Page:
Divided Rule: Sovereignty and Empire in French Tunisia, 1881-1938

Divided Rule: Sovereignty and Empire in French Tunisia, 1881-1938

Divided Rule: Sovereignty and Empire in French Tunisia, 1881-1938

Divided Rule: Sovereignty and Empire in French Tunisia, 1881-1938

Synopsis

After invading Tunisia in 1881, the French installed a protectorate in which they shared power with the Tunisian ruling dynasty and, due to the dynasty's treaties with other European powers, with some of their imperial rivals. This "indirect" form of colonization was intended to prevent the violent clashes marking France's outright annexation of neighboring Algeria. But as Mary Dewhurst Lewis shows in Divided Rule, France's method of governance in Tunisia actually created a whole new set of conflicts. In one of the most dynamic crossroads of the Mediterranean world, residents of Tunisia-- whether Muslim, Jewish, or Christian--navigated through the competing power structures to further their civil rights and individual interests and often thwarted the aims of the French state in the process.

Over time, these everyday challenges to colonial authority led France to institute reforms that slowly undermined Tunisian sovereignty and replaced it with a more heavy-handed form of rule--a move also intended to ward off France's European rivals, who still sought influence in Tunisia. In so doing, the French inadvertently encouraged a powerful backlash with major historical consequences, as Tunisians developed one of the earliest and most successful nationalist movements in the French empire. Based on archival research in four countries, Lewis uncovers important links between international power politics and everyday matters of rights, identity, and resistance to colonial authority, while re-interpreting the whole arc of French rule in Tunisia from the 1880s to the mid-20th century. Scholars, students, and anyone interested in the history of politics and rights in North Africa, or in the nature of imperialism more generally, will gain a deeper understanding of these issues from this sophisticated study of colonial Tunisia.

Excerpt

On 24 April 1881, French military forces entered Tunisia, ostensibly to quell the Khmir tribe’s incursions across the Tunisian border into Algeria, France’s most cherished colony. This task momentarily achieved, the thirty thousand troops did not withdraw; instead, over the course of the next three weeks, their presence solidified into an occupation. From this position of strength, French authorities issued an ultimatum to the bey of Tunis, Muhammad al-Sadiq, and on 12 May, both sides signed the Treaty of Ksar Said (Bardo Treaty), an armistice agreement that abruptly established what amounted to a French protectorate over Tunisia—a country that had been, for roughly three hundred years, a virtually autonomous province of the Ottoman Empire.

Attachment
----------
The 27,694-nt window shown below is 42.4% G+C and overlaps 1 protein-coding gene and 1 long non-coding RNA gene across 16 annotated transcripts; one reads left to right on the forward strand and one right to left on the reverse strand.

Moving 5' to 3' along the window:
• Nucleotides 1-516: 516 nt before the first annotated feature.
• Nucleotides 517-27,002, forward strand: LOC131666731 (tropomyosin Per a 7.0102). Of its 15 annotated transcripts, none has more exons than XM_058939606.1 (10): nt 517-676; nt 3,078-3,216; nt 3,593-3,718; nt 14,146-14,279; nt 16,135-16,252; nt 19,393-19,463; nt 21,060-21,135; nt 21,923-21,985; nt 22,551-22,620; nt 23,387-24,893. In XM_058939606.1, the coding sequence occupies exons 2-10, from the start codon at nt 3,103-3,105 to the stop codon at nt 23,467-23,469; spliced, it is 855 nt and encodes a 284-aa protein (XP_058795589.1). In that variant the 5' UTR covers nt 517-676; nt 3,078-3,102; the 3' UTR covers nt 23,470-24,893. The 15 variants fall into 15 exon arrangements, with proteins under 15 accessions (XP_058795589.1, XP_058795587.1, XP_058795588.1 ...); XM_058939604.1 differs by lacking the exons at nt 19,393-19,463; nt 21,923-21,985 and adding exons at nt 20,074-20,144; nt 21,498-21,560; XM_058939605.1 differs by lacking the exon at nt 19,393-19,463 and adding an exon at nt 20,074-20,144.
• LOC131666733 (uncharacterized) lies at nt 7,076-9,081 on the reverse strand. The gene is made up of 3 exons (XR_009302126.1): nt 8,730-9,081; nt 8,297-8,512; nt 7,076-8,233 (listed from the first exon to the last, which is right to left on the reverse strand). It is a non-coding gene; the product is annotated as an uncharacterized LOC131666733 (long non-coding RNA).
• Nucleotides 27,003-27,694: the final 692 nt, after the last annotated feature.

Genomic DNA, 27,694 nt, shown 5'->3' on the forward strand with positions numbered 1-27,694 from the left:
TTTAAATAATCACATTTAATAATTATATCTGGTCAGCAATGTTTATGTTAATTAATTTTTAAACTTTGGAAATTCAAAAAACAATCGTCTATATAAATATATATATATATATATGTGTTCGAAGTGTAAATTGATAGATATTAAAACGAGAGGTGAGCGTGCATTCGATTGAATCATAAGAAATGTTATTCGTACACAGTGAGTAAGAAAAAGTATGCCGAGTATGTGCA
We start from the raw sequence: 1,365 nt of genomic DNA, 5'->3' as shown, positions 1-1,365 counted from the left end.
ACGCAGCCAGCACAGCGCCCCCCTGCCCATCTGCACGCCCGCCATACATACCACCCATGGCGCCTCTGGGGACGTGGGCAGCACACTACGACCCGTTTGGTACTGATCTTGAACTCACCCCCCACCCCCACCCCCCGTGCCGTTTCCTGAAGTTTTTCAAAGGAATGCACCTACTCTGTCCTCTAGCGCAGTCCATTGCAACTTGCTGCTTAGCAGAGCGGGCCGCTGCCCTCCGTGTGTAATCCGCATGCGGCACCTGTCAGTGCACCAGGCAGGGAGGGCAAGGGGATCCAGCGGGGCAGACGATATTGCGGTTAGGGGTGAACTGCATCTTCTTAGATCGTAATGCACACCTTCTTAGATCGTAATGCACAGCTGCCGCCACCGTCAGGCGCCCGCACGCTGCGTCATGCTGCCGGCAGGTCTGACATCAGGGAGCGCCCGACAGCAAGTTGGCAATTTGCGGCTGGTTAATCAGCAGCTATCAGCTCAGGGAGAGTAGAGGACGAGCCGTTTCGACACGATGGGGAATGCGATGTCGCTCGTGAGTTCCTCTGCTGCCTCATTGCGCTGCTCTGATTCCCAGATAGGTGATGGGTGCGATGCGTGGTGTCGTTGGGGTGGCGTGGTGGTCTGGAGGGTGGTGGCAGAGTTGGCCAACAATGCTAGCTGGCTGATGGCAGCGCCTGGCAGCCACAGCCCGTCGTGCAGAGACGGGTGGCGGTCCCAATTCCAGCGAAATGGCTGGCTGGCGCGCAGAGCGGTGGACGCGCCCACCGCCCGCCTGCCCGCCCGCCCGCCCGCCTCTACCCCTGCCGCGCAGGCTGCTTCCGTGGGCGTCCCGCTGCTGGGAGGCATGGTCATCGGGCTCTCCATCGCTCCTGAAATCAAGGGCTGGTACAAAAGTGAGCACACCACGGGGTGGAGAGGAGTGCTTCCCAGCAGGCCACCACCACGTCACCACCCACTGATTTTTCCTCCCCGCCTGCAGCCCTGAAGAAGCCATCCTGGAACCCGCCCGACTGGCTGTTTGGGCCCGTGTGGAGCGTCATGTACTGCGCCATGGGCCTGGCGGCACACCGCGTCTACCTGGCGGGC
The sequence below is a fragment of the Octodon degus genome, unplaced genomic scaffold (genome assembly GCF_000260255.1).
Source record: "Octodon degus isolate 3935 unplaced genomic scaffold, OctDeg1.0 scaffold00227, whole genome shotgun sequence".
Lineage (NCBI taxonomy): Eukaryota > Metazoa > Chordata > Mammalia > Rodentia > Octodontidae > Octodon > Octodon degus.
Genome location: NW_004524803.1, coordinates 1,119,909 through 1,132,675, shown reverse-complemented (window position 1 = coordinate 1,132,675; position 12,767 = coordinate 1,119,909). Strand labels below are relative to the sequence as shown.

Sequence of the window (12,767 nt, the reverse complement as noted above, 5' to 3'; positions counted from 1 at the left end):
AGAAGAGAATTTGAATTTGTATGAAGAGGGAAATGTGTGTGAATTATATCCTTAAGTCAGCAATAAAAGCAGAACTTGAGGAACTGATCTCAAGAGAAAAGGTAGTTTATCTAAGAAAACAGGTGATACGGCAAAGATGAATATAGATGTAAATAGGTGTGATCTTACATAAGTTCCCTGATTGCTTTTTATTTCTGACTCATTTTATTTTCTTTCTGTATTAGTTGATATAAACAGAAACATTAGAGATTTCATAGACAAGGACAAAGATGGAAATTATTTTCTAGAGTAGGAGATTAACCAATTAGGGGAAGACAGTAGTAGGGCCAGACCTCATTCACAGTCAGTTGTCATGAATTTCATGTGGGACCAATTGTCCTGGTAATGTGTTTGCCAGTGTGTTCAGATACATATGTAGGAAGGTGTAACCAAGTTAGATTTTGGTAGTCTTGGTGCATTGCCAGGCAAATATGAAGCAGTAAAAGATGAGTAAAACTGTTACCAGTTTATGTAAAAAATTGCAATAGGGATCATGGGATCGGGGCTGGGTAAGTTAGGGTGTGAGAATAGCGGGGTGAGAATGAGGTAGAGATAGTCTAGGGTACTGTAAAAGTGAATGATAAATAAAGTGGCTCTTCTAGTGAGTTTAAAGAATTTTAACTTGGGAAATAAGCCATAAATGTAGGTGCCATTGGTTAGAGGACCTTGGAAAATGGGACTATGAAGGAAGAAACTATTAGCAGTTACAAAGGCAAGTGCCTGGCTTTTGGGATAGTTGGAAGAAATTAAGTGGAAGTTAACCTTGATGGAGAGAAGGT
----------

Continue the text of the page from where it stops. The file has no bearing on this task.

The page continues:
Although French military leaders might have preferred to annex Tunisia, particularly as violent resistance erupted there in the wake of the Bardo Treaty, civilian officials rebuffed them. Instead of claiming that Tunisia, like Algeria, was an integral part of France, the foreign affairs ministry contended that it was a distinct state. Muhammad al-Sadiq would remain sovereign, and France would protect the Husaynid dynasty of beys he represented, while at the same time safeguarding its own interests in North Africa by securing a buffer on Algeria’s eastern border. This was hardly the only way France could have tried to control its new imperial acquisition. Given Tunisia’s diverse population—the result of its location at the crossroads of traditional Mediterranean commercial and trans-Saharan trade routes—one might have expected French officials to practice “divide and rule” tactics, manipulating or even fabricating factions among colonial subjects in an effort to achieve a more secure “imperium”—as the Latin phrase divide et impera implies. Instead, the French in Tunisia confronted a problem of “divided rule.”

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